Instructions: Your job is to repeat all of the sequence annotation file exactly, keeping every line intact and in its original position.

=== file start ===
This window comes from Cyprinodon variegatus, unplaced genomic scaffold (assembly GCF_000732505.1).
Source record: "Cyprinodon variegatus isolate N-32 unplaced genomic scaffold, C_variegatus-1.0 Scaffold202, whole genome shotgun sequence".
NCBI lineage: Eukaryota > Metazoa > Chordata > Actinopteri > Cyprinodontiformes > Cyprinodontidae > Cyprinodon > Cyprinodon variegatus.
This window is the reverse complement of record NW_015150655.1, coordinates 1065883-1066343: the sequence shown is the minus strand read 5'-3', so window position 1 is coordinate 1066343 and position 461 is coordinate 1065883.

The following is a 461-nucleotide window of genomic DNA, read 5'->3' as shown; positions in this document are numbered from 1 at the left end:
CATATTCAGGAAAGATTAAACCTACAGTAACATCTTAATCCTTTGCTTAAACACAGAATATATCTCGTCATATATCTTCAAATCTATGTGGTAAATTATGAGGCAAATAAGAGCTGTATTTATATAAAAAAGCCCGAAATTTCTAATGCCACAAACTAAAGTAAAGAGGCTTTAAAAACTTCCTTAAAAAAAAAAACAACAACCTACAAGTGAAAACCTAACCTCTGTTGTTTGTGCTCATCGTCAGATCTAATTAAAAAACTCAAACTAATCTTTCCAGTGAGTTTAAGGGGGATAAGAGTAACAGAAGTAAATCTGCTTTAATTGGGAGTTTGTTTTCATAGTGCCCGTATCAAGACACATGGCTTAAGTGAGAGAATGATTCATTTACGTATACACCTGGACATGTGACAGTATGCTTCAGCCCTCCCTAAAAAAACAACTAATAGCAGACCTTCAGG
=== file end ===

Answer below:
This window comes from Cyprinodon variegatus, unplaced genomic scaffold (assembly GCF_000732505.1).
Source record: "Cyprinodon variegatus isolate N-32 unplaced genomic scaffold, C_variegatus-1.0 Scaffold202, whole genome shotgun sequence".
NCBI lineage: Eukaryota > Metazoa > Chordata > Actinopteri > Cyprinodontiformes > Cyprinodontidae > Cyprinodon > Cyprinodon variegatus.
This window is the reverse complement of record NW_015150655.1, coordinates 1065883-1066343: the sequence shown is the minus strand read 5'-3', so window position 1 is coordinate 1066343 and position 461 is coordinate 1065883.

The following is a 461-nucleotide window of genomic DNA, read 5'->3' as shown; positions in this document are numbered from 1 at the left end:
CATATTCAGGAAAGATTAAACCTACAGTAACATCTTAATCCTTTGCTTAAACACAGAATATATCTCGTCATATATCTTCAAATCTATGTGGTAAATTATGAGGCAAATAAGAGCTGTATTTATATAAAAAAGCCCGAAATTTCTAATGCCACAAACTAAAGTAAAGAGGCTTTAAAAACTTCCTTAAAAAAAAAAACAACAACCTACAAGTGAAAACCTAACCTCTGTTGTTTGTGCTCATCGTCAGATCTAATTAAAAAACTCAAACTAATCTTTCCAGTGAGTTTAAGGGGGATAAGAGTAACAGAAGTAAATCTGCTTTAATTGGGAGTTTGTTTTCATAGTGCCCGTATCAAGACACATGGCTTAAGTGAGAGAATGATTCATTTACGTATACACCTGGACATGTGACAGTATGCTTCAGCCCTCCCTAAAAAAACAACTAATAGCAGACCTTCAGG